FW: I always have a list of films I want to make.

KA & AW:And the institution?

FW: I don't have a very precise definition, because almost every limited subject can qualify, by my definition.

KA & AW: So what made you choose to have an observational look at a small town like Belfast, Maine?

FW: Well because small towns and small cities are very characteristic of American life. It is something I wanted to do for a long time. It seemed to me to be a natural extension of the things that I have been doing.

KA & AW:What was it that was specific about Belfast, Maine that made it a place that you wanted to choose, rather than another similar town or city. Was it a random choice?

FW: It wasn't random in the sense that I rolled a dice. I happen to spend three of four months a year near Belfast, so I knew the town and it's a beautiful old town near the water. It was shot in the fall.

KA & AW:You made one fiction film and no more, why was that?

FW: I have written some scripts for other fiction films, but I haven't got the money to make them. You need a lot more money for these films. I did not try to raise the money independently like when I make documentaries. I went right to traditional industry sources and they were not interested because the films were not very commercial. I did not have the stomach to go looking around at individual investors as I would have needed two or three million dollars 15 years ago

KA & AW: How much does it cost to make one of your documentaries?

FW: When I first started it was about $60,000. Now it is about $400,000 or $500,000. The change is only due to inflation.

KA & AW: Are you government funded?

FW: The money comes from a variety of sources and not always the same source. Some of it comes from Public Broadcast Service (PBS), some of it comes from Corporation of Public Broadcasting which is another entity of the PBS. For Belfast it came from those two sources plus the national endowment of the arts. Sometimes I get money from foundations. There are three or four foundations in America that give money for film. But it is still hard to raise the funding. It takes a lot of time and effort to get the money. As long as I can get the money I make the film.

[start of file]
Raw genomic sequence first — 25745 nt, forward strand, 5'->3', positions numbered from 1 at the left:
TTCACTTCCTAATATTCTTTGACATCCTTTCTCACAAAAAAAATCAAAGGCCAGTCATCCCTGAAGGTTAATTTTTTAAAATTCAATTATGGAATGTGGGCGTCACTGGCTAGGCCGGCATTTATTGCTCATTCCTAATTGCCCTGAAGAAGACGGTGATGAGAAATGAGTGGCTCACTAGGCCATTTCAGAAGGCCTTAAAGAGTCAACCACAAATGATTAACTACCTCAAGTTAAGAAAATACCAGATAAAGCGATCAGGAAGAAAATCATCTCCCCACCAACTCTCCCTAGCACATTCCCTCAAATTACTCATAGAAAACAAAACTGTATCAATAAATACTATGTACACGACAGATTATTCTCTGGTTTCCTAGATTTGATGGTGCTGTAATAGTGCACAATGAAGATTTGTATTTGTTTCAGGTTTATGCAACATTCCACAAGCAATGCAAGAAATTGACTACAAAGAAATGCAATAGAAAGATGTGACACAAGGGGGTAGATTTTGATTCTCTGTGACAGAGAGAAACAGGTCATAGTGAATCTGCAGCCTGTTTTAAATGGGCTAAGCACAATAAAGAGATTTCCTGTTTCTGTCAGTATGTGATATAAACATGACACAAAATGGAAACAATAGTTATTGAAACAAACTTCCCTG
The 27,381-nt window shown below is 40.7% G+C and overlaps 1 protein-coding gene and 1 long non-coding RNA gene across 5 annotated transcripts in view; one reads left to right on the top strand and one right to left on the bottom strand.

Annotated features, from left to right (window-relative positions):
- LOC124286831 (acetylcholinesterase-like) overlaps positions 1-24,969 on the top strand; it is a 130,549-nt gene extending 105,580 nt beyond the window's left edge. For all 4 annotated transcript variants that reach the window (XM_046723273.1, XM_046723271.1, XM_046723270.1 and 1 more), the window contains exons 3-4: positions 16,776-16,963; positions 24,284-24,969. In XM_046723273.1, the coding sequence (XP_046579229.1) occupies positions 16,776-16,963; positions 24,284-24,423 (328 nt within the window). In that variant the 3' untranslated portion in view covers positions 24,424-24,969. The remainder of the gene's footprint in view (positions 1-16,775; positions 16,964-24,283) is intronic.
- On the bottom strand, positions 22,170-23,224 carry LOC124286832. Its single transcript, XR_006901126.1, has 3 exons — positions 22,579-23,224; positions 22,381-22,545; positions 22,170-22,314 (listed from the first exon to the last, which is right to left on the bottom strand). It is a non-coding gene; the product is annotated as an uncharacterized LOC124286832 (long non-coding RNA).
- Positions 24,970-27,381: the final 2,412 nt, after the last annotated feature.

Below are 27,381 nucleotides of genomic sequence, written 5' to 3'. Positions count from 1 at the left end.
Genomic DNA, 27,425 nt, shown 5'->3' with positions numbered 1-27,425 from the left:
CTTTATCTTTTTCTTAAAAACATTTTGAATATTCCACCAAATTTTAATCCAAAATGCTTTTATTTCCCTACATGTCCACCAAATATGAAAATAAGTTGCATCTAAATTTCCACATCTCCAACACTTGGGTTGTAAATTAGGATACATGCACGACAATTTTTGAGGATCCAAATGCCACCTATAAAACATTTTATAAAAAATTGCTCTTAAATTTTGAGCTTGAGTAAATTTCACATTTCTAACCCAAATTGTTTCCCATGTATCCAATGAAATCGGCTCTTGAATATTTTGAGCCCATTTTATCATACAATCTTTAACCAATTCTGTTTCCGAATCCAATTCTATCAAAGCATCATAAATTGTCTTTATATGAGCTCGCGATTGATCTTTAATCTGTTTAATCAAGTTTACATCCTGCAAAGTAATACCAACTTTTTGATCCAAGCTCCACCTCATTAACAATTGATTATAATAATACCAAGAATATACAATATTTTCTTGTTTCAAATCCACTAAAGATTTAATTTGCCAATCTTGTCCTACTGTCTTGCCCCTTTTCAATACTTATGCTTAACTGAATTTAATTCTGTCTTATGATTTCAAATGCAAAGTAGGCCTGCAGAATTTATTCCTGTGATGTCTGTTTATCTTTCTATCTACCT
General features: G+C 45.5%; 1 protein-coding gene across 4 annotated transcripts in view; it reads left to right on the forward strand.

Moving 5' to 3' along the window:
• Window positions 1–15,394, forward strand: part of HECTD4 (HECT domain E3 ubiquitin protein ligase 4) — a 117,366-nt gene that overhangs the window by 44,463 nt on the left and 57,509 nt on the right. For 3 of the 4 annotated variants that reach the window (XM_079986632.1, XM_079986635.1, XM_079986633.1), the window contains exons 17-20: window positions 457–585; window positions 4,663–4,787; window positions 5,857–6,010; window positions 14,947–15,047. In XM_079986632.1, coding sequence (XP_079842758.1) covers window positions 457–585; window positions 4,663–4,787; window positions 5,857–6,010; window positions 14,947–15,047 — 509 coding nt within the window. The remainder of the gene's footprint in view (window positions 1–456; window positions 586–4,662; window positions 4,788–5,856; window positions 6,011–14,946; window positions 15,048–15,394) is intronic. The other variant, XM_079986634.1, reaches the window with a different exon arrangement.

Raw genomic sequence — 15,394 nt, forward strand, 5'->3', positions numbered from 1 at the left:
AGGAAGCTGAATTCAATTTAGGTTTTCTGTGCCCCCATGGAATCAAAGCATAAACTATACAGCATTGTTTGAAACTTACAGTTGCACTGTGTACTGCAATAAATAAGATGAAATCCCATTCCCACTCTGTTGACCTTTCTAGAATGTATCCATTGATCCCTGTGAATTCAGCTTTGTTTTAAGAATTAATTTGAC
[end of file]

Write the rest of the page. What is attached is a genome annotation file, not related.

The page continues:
KA & AW: Direct Cinema came about because of technical innovation. How do you feel about the possibilities offered by the digital medium, especially cost wise?

FW: You almost answer your own question... because it is a lot cheaper. The quality is not quite as good, but it is going to mean that a lot more people have an opportunity to make their films. It remains to be seen whether a lot more good films will be made, because the technical advances don't necessary mean quality.

KA & AW: Does it have any influence on your films?

FW: Not so far. It depends what you mean by influence. If I cannot raise the money to continue shooting in 16mm the fact that I cannot raise the money will mean that I will have to go to one of the newer technologies. To the extent that I can get money to continue doing what I have previously been doing it will not have an effect at all. I still edit on a Steenbeck, I don't use an Avid. I can't afford an Avid and also I don't need all the things that an Avid has because I don't do fades or dissolves. I don't mind taking the time to find material or rewinding. I like handling the film as it gives a chance to think about the material. I know guys who used to edit on Steenbecks or the 16mm equivalent who switched to Avids and some say its great and others they don't like it.

KA & AW: But you never thought of changing your style of work by adapting to these new technologies?

FW: I'm not sure how it would change it. In terms of access to materials I'm not sure that it will change it at all, in terms of how it was shot, maybe, but not really because there are certain stylistic things that I like and I don't know if I would change them if I had a camera the size of my hand.

KA & AW:Do you think it will change the way documentaries or films in general are shot, since historically changes were often brought about by new technologies?

FW: I think all films are shot differently depending on the point of view of the persons doing it. Depending on your point of view you could say that it would make a difference to democratisation of cinema. Or you could say that a lot more mindless movies are going to be made or a few good ones. It depends if you want to be snotty or not. It remains to be seen. I would not predict it. Certainly a lot more movies will be made.